Crash blamed on road confusion

The scene of a crash between a campervan and a truck on State Highway 3 at the intersection with Waitomo Caves Road. Photo / Christine Cornege
The scene of a crash between a campervan and a truck on State Highway 3 at the intersection with Waitomo Caves Road. Photo / Christine Cornege

A Canadian tourist whose wife died when their campervan collided with a truck in Waikato today had driven onto a state highway thinking it was a roundabout, says a witness.

The collision occurred at the intersection of State Highway 3 and Waitomo Caves Rd in Hangatiki at 1.55pm.

It killed a woman travelling in a Kea campervan with her husband and daughter, said the witness, who wants to remain anonymous.

The Canadian family had been in the country for a week, and planned to travel New Zealand in the campervan for a month.

The witness, who lives near the crash site, rushed out her house after hearing the roar of a truck braking.

"[I heard] a huge truck and trailer unit screeching its brakes to try and miss a poor tourist who mistook the intersection for a roundabout.''

The local said a truck had smashed into the passenger side of a white Kea campervan.

While speaking to the survivors from the campervan - the dead woman's husband and daughter - she was told the man was driving and thought the intersection was a roundabout.

"The truck driver would have never guessed that they were going to pull out. The guy in the van, he just thought he was on a roundabout.

"[The driver was] obviously distressed ... he was absolutely mystified as to what happened.''

The father and daughter suffered minor injuries, a collection of cuts and bruises. The daughter had been in the back and was thrown around by the impact.

The truck's front was badly damaged, and the campervan was undriveable, the witness said. "It's a mangled heap.''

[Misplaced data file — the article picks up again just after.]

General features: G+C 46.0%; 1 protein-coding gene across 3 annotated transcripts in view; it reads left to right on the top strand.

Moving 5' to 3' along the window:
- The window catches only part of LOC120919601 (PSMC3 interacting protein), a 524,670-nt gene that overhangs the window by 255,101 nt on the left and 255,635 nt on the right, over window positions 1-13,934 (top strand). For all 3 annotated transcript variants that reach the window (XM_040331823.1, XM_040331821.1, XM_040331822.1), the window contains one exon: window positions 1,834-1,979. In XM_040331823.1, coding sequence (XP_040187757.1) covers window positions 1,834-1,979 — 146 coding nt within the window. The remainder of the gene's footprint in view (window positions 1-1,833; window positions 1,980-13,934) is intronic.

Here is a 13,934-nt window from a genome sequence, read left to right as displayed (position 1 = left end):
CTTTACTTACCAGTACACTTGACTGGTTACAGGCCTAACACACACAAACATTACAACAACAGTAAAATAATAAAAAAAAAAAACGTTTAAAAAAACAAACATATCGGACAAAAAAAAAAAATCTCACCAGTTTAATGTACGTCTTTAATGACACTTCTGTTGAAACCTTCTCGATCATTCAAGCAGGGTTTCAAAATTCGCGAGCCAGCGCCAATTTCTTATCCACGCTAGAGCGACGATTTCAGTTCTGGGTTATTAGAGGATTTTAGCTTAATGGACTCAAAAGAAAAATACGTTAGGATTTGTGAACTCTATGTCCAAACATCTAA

The intersection has recently been upgraded to improve visibility.

Patches of Waitomo Caves Rd leading to the highway were a rust-red colour. The large areas of coloured road surface coupled with numerous islands added to the road could be confusing, the witness said.

"I can understand how somebody who's not used to the country or roundabouts, mistaking that for a roundabout, not knowing that they're coming out onto a main road.

"You haven't got a moment when a truck is coming from the south, at 100km/h, it's just lethal there.''

She said there had been two other crashes since the upgrade finished several months ago because drivers had been relying on old GPS navigational information.

"But this is the first time that I know of that [this] mistake has been made. But I do know it shouldn't be made again if anyone can help it.''

She has rung the New Zealand Transport Agency to push for signs warning drivers the intersection is not a roundabout.

"Everybody likes to place blame on somebody, but that doesn't help the situation if it happens again.''

The Waikato Serious Crash Unit was at the scene and Victim Support is expected to help the survivors after they're checked at Te Kuiti Hospital.

- APNZ

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